House Representatives Call for Cuts in Bottled Water Spending

For Immediate Release

House Representatives Call for Cuts in Bottled Water Spending

Report: Congress Spent $860K on Bottled Water Over a Year Despite Cheaper, Greener Options

WASHINGTON - Following calls to trim the budget as well as to live up to its
sustainability goals, today members of the U.S. House of Representatives
supported calls to cut bottled water spending on Capitol Hill.

The announcement came at an event releasing a report by the
nonprofit Corporate Accountability International documenting that the
House spent at least $860,000 on bottled water – or almost $2,000 for
each House member – over a year’s time.
 
More than 65,000 messages asking House Speaker John Boehner (R-OH)
“to cut wasteful spending and eliminate bottled water purchases from the
House budget” also were delivered and shared with reporters. The
messages were gathered by Corporate Accountability International,
Change.org and Food and Water Watch.
 
“Congress is spending almost a million dollars annually on bottled
water for itself that often carries misleading claims of purity, when
water of equal or better quality is available through the public
drinking water system installed here in the House,” said Representative
Eleanor Holmes Norton (D-DC).  “Let’s start cutting close to home and
shifting our priorities from an entirely unnecessary expense to
reinvesting in our nation’s public water infrastructure.”
 
The study, “Tapping Congress to Get Off the Bottle,” examined the
Congressional expenditures on bottled water from April 2009 through
March 2010. It found that, if Congress redirected money spent on bottled
water, it could purchase more than 4,000 drinking fountains,
‘bottle-less’ coolers and water filtration units on Capitol Hill – more
than enough for each Congressional office and a one-time investment in
water infrastructure that would show Americans that Congress is serious
about saving money and supporting public water.
 
The study also found that 70 percent of the bottled water was
purchased from industry leader Nestlé, with most of the remaining coming
from bottlers DS Waters and Culligan.
 
“The bottled water industry has manufactured demand for an
essential resource that already flows from our taps,” said Kristin
Urquiza, Think Outside the Bottle Director for Corporate Accountability
International. “The marketing has been so effective that even the
national body responsible for funding and stewarding public tap water is
unnecessarily spending close to a million each year on the bottle.”
 
“If fiscal responsibility is the aim of the incoming Congress, I
would remind them that our tap water costs about a penny a gallon, and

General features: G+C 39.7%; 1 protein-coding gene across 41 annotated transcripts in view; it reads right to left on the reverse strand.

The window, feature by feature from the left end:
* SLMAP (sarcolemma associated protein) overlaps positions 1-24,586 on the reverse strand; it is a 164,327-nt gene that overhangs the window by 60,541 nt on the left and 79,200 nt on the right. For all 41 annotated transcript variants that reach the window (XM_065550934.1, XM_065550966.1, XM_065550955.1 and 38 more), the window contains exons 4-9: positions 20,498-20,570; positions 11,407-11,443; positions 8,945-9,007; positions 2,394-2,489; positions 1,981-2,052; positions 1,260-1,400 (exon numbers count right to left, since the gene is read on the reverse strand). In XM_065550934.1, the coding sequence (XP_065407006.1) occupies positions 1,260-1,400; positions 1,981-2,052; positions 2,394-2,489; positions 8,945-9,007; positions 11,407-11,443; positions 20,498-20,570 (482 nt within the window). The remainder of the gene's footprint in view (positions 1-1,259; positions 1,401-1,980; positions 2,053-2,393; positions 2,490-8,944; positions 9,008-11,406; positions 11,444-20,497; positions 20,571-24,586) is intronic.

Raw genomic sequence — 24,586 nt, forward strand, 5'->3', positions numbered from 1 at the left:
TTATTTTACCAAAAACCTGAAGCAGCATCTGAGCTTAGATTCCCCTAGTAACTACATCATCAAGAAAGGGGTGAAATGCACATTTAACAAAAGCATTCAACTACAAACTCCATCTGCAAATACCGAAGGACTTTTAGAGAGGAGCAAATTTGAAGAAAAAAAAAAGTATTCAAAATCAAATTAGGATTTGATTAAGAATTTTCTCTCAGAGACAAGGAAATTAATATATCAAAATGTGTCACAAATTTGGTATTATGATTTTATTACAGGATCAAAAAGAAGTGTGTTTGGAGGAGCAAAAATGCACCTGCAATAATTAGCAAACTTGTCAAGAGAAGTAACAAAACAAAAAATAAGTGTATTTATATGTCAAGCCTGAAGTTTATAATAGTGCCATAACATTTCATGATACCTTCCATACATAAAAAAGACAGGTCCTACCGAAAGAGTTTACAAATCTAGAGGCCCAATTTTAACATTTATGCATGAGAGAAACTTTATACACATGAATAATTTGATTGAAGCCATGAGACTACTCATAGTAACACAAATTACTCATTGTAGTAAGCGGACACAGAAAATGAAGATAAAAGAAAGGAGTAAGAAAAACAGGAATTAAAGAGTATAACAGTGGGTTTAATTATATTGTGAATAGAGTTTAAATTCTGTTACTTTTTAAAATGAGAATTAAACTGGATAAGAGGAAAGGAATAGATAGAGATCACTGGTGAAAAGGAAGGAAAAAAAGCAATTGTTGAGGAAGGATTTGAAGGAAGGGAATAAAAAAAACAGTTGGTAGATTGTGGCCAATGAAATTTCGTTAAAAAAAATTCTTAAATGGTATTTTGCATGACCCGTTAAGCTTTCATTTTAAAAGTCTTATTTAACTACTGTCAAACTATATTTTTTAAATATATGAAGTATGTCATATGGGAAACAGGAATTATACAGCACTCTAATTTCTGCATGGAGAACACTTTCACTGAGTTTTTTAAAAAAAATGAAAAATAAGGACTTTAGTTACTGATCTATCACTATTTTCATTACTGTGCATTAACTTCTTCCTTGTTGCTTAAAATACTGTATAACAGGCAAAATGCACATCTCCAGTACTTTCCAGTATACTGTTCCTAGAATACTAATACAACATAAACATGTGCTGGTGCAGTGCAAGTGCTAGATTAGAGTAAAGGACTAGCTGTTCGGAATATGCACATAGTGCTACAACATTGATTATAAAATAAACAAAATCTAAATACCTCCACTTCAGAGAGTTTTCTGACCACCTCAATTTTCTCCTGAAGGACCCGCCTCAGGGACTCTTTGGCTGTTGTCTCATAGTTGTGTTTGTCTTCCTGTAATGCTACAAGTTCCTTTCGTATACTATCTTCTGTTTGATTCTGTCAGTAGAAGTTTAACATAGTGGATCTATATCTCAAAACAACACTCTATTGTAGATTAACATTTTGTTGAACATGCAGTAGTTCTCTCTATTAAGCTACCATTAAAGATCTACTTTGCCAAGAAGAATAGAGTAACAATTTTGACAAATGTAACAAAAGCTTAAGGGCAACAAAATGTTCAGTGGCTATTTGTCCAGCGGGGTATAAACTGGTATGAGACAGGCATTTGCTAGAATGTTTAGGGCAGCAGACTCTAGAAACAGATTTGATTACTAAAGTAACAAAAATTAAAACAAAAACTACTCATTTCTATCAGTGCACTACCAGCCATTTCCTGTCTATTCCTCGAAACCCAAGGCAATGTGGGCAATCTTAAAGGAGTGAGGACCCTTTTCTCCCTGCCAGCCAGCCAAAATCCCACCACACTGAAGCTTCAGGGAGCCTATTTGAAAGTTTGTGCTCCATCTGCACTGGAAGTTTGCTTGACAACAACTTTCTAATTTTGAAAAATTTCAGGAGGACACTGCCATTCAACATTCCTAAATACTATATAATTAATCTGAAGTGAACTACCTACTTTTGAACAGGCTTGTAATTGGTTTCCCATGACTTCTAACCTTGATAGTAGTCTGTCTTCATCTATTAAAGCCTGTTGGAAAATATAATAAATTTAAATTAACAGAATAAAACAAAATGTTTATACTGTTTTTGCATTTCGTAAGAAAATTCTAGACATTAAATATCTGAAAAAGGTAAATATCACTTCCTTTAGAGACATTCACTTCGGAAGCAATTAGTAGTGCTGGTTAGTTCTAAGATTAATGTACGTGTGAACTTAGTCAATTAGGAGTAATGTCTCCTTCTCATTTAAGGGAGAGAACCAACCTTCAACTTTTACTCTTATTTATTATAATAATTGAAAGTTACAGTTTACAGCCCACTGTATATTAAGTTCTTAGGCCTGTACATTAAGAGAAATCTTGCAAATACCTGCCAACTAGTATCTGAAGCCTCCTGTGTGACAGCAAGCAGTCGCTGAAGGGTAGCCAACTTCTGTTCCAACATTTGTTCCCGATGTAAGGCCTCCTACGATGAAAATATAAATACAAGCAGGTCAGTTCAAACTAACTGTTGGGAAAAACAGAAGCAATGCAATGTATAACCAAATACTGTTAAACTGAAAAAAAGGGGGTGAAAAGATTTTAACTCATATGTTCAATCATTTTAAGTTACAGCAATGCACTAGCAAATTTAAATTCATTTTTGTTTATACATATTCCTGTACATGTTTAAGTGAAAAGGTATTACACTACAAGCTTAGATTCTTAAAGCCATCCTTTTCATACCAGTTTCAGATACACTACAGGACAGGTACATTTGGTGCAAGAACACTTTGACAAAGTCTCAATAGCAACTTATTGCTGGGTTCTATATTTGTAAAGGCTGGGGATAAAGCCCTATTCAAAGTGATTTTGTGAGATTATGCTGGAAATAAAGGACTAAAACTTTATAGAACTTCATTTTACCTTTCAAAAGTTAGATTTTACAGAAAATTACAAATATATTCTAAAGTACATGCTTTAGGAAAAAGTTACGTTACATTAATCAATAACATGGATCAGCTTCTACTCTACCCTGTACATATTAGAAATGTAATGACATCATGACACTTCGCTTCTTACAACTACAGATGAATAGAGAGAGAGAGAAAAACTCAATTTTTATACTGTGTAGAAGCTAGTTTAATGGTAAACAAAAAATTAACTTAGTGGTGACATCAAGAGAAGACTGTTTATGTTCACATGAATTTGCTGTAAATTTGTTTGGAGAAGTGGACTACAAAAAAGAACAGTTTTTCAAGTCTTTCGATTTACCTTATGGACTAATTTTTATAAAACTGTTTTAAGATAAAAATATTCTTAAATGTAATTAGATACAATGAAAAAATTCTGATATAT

bottled water costs hundreds of times more,” said George S. Hawkins,
general manager of the District of Columbia’s Water and Sewer Authority,
who spoke at the report’s release today. “Choosing tap protects the
environment, too, from the harms of plastic bottles.”
 
Bruce Williams, mayor of nearby Takoma Park, MD, attended the
event. “Our city officials felt like we needed to step up our efforts to
be a greener place, and one easy thing to do was to have city
government get off the bottle,” he said. “We started with ourselves,
voters appreciated that, and now it’s time for all of Congress to do the
same.”
 
“When every penny counts, we cannot afford to spend taxpayer
dollars on bottled water," said Environmental Working Group senior
legislative analyst Jason Rano. "Instead, our leaders should focus on
protecting and rebuilding our country's crumbling drinking water
systems."
 
"Bottled water is an elaborate scam designed to strike fear among
the public that tap water is somehow unsafe to drink," said Food and
Water Watch Executive Director Wenonah Hauter. "This is a real
opportunity for members of Congress to step up and demonstrate their
faith in public tap water systems by slashing spending on wasteful,
unnecessary bottled water from their budgets." 
 
The study recommends a series of actions by Congress:

•Phase out or reduce congressional spending on bottled water in both the House and the Senate;

•Further the investigation of the bottled water industry’s
regulation and increase congressional pressure on the industry to
improve its transparency and disclosure practices; and

•Bolster support for our public water systems through programs and
policies that boost public funding for, and investment in, water
infrastructure.

To read the full report, visit: www.StopCorporateAbuse.org/CongressOfftheBottle
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